Four data paths extend from the decode stage 103, through the amplification stage 105, through the signal generation stage 107, through the signal merge stage 109, to the output of the inverse toggle. Each of the four data paths corresponds to a respective one of the four possible input states. Therefore, the signals that are present on a particular data path are dependent upon whether the input state associated with the particular data is being asserted or not. For discussion purposes, consider that data path (a) corresponds to input state 0/0, data path (b) corresponds to input state 1/0, data path (c) corresponds to input state 1/1, and data path (d) corresponds to input state 0/1.

If input state 0/0 is asserted by the input signals 101A and 101B, the decode stage 103 will detect input state 0/0 and generate an assertion signal on a decode stage output node (a1). At the same time, the decode stage 103 will generate a non-assertion signal on decode stage output node (d1), corresponding to data path (d). If input state 1/0 is asserted by the input signals 101A and 101B, the decode stage 103 will detect input state 1/0 and generate an assertion signal on decode stage output node (b1). At the same time, the decode stage 103 will generate a non-assertion signal on decode stage output node (a1). If input state 1/1 is asserted by the input signals 101A and 101B, the decode stage 103 will detect input state 1/1 and generate an assertion signal on decode stage output node (c1). At the same time, the decode stage 103 will generate a non-assertion signal on decode stage output node (b1). If input state 0/1 is asserted by the input signals 101A and 101B, the decode stage 103 will detect input state 0/1 and generate an assertion signal on decode stage output node (d1). At the same time, the decode stage 103 will generate a non-assertion signal on decode stage output node (c1).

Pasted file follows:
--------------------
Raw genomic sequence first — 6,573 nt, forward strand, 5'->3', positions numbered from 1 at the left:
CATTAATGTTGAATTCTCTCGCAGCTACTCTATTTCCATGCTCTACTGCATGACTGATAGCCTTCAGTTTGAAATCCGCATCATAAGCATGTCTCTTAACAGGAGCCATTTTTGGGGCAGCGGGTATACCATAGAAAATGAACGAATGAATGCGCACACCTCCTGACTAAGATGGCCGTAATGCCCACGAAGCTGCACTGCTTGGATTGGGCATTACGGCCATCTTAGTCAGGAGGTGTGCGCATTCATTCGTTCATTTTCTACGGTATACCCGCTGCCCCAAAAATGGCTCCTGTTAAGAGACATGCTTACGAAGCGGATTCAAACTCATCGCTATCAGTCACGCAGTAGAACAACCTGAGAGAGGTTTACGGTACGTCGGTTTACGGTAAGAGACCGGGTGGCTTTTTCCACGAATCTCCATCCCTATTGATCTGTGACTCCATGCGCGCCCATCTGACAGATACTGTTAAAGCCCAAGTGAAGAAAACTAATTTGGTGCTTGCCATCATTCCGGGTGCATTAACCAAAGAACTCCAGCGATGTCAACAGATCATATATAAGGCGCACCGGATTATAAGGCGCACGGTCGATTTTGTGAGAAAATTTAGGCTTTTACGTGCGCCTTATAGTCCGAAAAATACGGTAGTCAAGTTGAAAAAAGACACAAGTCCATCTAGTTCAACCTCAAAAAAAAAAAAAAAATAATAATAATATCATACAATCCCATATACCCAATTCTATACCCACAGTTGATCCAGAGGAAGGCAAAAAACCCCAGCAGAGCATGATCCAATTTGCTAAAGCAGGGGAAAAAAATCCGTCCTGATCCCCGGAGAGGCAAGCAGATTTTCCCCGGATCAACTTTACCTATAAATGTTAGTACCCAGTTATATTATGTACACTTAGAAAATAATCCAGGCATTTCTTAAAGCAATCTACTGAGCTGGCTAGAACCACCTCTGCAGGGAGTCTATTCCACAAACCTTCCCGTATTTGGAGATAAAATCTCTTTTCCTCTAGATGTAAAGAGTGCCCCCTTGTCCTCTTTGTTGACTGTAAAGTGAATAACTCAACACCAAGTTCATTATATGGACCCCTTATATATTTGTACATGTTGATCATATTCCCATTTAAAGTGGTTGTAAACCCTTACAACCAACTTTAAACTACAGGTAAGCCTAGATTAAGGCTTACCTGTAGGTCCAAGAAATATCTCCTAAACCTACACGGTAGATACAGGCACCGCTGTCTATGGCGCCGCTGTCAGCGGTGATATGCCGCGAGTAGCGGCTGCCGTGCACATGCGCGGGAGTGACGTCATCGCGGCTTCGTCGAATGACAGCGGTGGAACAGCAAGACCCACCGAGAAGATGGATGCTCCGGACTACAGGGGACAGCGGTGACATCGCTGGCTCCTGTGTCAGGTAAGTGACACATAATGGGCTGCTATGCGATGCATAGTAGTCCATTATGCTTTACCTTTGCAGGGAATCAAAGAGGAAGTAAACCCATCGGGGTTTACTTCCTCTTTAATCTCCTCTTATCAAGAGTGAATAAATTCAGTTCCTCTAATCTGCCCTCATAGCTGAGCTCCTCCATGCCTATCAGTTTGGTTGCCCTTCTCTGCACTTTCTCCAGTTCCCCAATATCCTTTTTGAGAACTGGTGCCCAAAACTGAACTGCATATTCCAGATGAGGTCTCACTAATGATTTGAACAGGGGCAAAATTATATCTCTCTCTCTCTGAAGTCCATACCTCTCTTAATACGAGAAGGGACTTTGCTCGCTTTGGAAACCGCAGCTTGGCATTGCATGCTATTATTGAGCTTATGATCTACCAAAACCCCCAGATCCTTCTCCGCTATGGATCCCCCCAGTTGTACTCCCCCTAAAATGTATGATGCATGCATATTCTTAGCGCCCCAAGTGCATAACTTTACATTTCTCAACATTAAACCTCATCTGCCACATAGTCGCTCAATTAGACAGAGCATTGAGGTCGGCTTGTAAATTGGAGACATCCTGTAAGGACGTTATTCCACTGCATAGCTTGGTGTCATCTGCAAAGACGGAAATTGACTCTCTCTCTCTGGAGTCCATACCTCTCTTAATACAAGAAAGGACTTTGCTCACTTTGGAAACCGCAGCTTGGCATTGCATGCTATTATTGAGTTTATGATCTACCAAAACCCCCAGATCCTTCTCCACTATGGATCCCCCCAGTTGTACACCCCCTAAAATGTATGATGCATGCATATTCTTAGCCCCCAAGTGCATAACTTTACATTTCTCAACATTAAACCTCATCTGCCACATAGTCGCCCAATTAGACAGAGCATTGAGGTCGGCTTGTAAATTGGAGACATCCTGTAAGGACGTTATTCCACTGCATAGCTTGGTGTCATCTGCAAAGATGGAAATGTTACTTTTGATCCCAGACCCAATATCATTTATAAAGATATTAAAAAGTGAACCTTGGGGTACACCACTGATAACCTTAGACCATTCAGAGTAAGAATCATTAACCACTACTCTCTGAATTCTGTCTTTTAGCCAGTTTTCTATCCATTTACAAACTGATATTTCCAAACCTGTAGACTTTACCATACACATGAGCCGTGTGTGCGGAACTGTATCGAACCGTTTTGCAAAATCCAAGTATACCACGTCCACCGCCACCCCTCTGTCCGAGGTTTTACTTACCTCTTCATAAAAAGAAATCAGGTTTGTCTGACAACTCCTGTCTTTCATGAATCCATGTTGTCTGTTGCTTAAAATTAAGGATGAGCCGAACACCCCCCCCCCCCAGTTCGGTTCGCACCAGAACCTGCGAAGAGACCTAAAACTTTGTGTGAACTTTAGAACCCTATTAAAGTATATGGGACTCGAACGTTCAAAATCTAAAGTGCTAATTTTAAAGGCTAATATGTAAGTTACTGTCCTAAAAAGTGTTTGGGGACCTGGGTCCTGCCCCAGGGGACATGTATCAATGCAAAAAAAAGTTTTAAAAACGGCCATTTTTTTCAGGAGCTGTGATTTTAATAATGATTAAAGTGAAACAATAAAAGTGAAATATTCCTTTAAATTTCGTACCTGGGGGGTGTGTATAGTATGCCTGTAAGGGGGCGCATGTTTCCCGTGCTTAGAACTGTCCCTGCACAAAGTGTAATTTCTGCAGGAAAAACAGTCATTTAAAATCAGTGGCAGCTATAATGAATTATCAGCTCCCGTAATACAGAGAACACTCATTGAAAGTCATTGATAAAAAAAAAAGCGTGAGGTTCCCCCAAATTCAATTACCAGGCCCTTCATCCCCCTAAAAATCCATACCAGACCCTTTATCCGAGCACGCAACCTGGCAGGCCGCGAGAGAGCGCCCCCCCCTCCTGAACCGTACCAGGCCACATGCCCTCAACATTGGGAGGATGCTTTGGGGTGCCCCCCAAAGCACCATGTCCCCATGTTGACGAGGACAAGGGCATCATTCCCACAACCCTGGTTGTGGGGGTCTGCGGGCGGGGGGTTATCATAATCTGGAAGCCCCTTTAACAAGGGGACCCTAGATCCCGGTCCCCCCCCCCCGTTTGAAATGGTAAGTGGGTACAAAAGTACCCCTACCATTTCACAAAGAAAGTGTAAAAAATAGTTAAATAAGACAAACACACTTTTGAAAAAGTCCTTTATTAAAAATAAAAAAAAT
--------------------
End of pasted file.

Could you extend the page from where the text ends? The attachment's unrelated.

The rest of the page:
The amplification stage 105 is defined to buffer the signals present on decode stage output nodes (a1), (b1), (c1), and (d1). The buffered signals for decode stage output nodes (a1), (b1), (c1), and (d1) are present on amplification stage output nodes (a2), (b2), (c2), and (d2), respectively.

The signal generation stage 107 is defined to generate both a first control signal and a second control signal for each data path. Thus, the signal generation stage 107 is defined to generate four pairs of control signals, wherein each pair of control signals is based on a signal present at a respective amplification stage output node. For example, control signals generated on nodes (a3-p) and (a3-n) are based on the signal present at amplification stage output node (a2). Control signals generated on nodes (b3-p) and (b3-n) are based on the signal present at amplification stage output node (b2). Control signals generated on nodes (c3-p) and (c3-n) are based on the signal present at amplification stage output node (c2). Control signals generated on nodes (d3-p) and (d3-n) are based on the signal present at amplification stage output node (d2). Each of the first control signals on nodes (a3-p), (b3-p), (c3-p), and (d3-p) is defined to control a respective PMOS device within their respective data path in the signal merge stage 109. Each of the second control signals on nodes (a3-n), (b3-n), (c3-n), and (d3-n) is defined to control a respective NMOS device within their respective data path in the signal merge stage 109.